Also, similarly with several books I read recently, I wasn’t a fan of the translation. I read the new translation by Stephen Mitchell (who also translated the Tao Te Ching, another book I loved), and I found the language lacked much beauty. Whether the original was simply written or not, I cannot say, because I don’t speak or read Sanskrit, which is the ancient language of India and the language this book is originally written in.

It is difficult to review such a book, because it’s not a concise narrative and instead a collection of beliefs and philosophies. Saying that, there were several I found both interesting and confusing.

For example, reincarnation is a concept brought up multiple times throughout the text. Being a Christian, I don’t believe in reincarnation, making me even more curious to understand the exact teachings and beliefs behind this concept. But, honestly, I left the book feelings confused. On one hand, Krishna talks about how you must live a good life in order that, in your next life, you will start off holier or better. But what is the point if you’re just going to be reborn again and again? Why should you strive for goodness if it won’t matter that much? You’ll just to reborn again. Yes, maybe you’re be a slightly better person in your next life, but that’s all. Also, Krishna states that, when you achieve perfection, you “no longer are reborn in this fleeting world of sorrow and pain” (verse 8.15). So, there is an end, a Hindu version of Heaven, I suppose? This concept just confused me.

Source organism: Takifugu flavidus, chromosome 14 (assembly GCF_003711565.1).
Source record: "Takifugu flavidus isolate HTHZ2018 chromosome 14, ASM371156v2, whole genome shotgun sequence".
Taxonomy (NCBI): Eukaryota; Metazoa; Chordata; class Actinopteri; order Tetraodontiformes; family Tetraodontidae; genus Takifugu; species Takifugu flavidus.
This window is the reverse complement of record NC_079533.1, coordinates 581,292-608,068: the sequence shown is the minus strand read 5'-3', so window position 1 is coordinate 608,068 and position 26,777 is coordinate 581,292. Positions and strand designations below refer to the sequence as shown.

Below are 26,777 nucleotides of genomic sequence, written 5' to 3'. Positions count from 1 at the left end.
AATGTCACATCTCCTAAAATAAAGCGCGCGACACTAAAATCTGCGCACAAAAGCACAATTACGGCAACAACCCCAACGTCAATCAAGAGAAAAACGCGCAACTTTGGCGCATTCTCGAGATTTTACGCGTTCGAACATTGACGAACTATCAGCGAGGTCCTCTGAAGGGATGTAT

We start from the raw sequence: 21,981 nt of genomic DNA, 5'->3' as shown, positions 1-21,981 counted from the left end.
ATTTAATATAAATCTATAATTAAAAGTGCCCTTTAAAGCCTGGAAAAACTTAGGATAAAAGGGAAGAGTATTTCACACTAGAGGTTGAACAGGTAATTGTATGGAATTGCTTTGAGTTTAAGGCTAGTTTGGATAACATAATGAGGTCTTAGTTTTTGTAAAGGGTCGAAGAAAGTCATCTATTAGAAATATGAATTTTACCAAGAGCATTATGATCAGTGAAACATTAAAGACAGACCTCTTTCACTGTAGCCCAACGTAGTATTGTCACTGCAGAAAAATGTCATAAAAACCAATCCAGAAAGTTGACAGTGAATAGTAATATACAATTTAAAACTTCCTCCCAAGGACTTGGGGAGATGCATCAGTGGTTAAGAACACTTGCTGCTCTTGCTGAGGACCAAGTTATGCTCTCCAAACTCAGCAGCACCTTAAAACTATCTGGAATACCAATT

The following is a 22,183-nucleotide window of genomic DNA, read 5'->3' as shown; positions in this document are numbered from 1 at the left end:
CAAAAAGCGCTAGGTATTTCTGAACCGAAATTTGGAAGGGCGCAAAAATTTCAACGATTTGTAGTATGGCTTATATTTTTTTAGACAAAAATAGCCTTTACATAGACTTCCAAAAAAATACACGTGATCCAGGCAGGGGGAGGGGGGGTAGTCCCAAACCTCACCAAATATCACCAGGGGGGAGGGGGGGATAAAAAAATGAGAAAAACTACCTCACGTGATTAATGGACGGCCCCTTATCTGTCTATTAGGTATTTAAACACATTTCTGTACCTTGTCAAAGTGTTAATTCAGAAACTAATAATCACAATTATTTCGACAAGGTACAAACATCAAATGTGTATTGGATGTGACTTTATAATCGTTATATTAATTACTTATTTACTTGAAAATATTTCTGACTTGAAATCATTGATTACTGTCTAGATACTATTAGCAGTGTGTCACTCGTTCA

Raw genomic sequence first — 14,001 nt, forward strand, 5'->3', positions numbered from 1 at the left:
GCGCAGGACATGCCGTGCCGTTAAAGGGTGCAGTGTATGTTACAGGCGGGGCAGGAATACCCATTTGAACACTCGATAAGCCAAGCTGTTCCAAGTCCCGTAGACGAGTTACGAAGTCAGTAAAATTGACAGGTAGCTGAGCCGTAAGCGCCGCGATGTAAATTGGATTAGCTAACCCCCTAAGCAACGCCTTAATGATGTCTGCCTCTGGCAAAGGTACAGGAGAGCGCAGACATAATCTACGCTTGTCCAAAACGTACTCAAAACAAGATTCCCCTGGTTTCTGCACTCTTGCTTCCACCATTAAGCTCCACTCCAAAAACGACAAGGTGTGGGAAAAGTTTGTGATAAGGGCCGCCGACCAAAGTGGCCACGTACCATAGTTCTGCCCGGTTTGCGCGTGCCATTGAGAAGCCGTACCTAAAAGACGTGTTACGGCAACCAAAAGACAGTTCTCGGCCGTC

Saying that, there are so many concepts I agree with. For example Krishna talks of how a person should live their life trying to achieve perfection. He “who is free of all joy, fear, envy– / that man is the one I love best. He who is pure, impartial, skilled / unworried, calm, selfless in all undertakings…” (verses 12:15-16).